Re: Information: Brad's reply (was Information: a very

Glenn R. Morton (
Mon, 29 Jun 1998 20:30:19 -0500

At 02:02 PM 6/29/98 -0700, Greg Billock wrote:
>> >Nobody knows what that fraction is, or even where exactly the most
>> >crucial parts are. So similar to the "0" message, it is a hard
>> >problem to try to figure out what information theory might do for us
>> >in biology.=20
>> The only way I see that the '0' message applies to DNA is if you are =
>> suggesting that there are other nucleotides of which we are unaware. As =
>> you suggested with the '0' message, "Since there is basically no way to =
>> detect what a one-shot information source could have done, there is
>> no way to model the distribution of its possible messages, and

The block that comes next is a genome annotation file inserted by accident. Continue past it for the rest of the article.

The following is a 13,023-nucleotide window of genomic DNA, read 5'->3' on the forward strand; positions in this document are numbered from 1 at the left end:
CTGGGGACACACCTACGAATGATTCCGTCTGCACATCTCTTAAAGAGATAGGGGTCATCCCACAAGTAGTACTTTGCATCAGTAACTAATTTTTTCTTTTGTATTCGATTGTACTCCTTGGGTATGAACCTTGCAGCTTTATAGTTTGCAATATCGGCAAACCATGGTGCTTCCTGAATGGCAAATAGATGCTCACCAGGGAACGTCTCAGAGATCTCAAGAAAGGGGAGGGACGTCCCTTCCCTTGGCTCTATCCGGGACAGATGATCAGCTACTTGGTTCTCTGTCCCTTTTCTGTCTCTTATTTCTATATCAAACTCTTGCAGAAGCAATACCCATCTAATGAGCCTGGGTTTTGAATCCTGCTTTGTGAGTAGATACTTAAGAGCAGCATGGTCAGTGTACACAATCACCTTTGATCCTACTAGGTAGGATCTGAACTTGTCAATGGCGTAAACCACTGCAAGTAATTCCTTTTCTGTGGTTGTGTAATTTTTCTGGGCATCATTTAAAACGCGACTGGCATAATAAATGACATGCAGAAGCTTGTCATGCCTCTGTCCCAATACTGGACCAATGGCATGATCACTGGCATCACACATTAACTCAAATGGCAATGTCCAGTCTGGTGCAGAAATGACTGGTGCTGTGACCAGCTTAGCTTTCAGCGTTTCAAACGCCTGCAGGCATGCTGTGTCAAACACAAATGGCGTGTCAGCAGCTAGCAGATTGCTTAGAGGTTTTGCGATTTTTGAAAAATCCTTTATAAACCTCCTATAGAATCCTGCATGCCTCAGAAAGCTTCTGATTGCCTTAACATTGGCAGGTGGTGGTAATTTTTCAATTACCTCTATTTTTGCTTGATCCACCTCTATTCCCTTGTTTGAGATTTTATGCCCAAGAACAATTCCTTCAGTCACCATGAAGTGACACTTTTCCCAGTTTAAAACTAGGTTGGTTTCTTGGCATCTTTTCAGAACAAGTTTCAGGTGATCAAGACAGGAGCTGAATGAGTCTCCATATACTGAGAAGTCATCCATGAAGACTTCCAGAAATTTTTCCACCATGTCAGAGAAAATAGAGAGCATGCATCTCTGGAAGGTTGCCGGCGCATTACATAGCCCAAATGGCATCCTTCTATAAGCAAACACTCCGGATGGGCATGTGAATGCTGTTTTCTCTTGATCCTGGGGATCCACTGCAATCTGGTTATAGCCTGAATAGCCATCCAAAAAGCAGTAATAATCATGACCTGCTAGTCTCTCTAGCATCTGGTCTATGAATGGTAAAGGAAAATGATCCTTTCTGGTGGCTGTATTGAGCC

>> y no way to figure out how much information was gotten. Was I restricting =
>> myself to {0, 1}? to numerals? to one-digit
>> keyboard taps? with some weird probability distribution on them?
>> ed length?"
>> But with DNA, we have only 4 nucleotides and thus KNOW what we are =
>> restricted to. This should make the information content calculable. What =
>> am I missing here?
>The other 2,999,999,999 nucleotides in the sequence. :-)

I think I must have miscommunicated here. The information content of a
sequence is related to the ENTIRE sequence, all 2,999,999 of them. There
are only 4 letters in the DNA alphabet. That was what I was meaning with
the 4 nucleotides. I was NOT referring to a 4 nucleotide long DNA
molecule. Go back and re read what I said in that light.

I still don't think we need to know how many of the possible 3 billion long
DNA chains yield life to calculate information.

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